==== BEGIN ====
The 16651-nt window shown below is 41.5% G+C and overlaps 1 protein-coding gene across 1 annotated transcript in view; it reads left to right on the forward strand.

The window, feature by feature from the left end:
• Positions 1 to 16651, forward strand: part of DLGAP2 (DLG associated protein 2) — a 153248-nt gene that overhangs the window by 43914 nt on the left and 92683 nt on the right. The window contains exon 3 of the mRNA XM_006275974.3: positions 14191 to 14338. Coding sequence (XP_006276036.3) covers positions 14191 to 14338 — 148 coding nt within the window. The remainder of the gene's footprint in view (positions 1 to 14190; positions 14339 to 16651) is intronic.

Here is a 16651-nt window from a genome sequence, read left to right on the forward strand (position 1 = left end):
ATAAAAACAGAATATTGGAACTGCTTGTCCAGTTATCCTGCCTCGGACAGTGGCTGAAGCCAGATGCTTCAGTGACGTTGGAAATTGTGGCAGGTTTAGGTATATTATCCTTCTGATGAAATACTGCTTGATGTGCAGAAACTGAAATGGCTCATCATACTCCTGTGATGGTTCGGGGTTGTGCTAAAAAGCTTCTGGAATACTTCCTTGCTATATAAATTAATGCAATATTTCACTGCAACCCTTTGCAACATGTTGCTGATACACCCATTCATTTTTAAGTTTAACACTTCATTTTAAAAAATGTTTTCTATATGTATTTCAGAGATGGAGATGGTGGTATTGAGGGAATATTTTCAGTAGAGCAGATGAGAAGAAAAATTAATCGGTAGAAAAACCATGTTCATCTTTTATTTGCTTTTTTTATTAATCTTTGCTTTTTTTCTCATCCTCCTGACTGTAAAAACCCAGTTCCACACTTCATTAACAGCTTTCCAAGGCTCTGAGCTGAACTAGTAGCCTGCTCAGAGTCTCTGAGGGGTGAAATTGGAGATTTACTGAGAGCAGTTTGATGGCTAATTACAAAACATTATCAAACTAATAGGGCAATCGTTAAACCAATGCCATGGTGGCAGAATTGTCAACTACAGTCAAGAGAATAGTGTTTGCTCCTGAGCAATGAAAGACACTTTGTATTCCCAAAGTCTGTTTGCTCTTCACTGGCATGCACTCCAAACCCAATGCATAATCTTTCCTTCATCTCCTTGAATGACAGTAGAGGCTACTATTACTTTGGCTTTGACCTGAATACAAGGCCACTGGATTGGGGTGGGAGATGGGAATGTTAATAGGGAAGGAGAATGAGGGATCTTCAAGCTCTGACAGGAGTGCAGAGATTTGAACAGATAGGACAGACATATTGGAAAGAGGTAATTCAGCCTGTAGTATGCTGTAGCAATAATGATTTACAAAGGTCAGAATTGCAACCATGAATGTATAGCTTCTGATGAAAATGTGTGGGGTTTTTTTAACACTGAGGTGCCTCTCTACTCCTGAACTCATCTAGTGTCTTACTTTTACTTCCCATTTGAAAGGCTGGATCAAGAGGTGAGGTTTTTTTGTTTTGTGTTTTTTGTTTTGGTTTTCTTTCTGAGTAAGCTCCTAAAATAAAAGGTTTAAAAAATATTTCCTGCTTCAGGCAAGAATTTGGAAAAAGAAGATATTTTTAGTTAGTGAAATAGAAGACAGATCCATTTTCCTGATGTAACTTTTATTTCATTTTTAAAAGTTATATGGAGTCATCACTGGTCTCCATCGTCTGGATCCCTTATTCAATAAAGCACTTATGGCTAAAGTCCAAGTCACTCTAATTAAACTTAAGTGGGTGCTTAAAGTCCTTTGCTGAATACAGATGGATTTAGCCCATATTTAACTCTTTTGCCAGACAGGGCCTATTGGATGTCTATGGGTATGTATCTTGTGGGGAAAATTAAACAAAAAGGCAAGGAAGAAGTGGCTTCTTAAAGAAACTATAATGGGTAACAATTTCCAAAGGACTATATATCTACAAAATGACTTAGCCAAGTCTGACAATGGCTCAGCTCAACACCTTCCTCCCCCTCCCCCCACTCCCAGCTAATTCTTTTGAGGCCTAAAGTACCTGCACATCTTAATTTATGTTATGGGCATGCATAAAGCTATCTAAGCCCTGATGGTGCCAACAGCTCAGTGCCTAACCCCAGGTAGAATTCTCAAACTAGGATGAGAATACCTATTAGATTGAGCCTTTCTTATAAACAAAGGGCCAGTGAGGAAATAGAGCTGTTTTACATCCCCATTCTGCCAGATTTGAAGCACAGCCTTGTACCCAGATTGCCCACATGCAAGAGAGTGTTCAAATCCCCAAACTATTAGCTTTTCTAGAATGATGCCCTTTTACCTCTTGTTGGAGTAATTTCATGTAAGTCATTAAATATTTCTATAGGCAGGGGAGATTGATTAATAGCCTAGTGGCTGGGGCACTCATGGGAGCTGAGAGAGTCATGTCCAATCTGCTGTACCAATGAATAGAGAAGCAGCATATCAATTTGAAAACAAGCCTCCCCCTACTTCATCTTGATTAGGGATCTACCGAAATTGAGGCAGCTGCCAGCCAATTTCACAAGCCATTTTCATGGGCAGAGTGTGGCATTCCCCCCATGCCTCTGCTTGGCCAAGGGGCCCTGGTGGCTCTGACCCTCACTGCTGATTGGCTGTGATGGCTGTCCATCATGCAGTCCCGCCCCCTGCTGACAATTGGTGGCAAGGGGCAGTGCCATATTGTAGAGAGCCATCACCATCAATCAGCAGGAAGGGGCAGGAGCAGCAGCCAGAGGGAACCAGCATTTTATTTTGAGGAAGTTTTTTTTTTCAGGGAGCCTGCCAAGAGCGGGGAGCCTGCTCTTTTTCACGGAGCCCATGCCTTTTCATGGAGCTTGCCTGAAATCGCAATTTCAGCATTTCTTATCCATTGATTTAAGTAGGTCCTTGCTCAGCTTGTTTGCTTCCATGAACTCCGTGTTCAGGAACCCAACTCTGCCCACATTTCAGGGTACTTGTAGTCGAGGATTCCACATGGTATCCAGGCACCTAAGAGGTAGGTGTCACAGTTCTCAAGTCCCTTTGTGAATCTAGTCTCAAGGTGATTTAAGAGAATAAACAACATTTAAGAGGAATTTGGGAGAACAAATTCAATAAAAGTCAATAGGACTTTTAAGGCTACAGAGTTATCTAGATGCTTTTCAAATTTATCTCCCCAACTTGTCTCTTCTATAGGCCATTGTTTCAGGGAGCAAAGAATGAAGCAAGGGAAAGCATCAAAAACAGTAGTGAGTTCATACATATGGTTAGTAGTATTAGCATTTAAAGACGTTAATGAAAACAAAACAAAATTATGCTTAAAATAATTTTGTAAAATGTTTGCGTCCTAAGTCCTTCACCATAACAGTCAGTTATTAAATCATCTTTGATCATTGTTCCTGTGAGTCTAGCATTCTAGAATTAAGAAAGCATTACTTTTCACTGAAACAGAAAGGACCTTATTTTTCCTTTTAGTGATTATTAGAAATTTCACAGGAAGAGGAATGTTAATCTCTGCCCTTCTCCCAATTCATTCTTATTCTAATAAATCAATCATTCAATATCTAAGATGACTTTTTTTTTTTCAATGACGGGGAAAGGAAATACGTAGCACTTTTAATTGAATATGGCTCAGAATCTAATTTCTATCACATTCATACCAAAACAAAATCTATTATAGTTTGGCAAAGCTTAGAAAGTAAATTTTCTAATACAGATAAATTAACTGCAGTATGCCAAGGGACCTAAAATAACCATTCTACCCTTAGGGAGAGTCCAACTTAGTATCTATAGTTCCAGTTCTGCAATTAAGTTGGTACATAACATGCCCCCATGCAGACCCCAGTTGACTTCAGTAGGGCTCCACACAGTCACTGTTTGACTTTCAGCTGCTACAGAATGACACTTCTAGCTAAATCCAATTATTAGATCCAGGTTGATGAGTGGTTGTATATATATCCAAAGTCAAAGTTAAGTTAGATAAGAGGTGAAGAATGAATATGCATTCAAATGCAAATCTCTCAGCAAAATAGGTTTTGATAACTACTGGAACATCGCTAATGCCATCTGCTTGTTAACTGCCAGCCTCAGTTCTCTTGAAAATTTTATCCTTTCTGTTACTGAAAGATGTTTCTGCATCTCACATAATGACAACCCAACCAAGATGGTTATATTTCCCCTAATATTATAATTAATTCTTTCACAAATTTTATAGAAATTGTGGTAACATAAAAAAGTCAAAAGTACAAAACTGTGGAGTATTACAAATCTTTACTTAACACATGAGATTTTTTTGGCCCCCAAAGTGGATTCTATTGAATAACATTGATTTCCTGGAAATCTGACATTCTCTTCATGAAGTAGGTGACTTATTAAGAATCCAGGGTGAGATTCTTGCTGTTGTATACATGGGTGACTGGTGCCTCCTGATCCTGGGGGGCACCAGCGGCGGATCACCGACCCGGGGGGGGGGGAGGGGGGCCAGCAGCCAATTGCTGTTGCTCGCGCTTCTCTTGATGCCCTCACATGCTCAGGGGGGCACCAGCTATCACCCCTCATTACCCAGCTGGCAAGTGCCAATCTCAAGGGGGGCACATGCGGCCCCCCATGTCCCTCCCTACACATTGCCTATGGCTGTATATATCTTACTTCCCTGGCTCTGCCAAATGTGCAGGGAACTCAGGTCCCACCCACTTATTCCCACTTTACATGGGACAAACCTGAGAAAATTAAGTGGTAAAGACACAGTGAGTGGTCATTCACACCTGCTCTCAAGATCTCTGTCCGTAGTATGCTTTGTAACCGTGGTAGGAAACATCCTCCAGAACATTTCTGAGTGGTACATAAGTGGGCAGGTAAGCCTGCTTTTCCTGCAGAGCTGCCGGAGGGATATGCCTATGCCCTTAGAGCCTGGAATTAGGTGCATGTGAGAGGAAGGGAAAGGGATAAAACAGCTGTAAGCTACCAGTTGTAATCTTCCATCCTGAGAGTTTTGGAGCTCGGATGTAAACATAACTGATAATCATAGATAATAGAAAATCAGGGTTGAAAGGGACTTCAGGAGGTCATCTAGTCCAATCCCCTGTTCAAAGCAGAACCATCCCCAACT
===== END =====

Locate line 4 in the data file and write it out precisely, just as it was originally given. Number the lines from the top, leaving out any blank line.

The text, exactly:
Here is a 16651-nt window from a genome sequence, read left to right on the forward strand (position 1 = left end):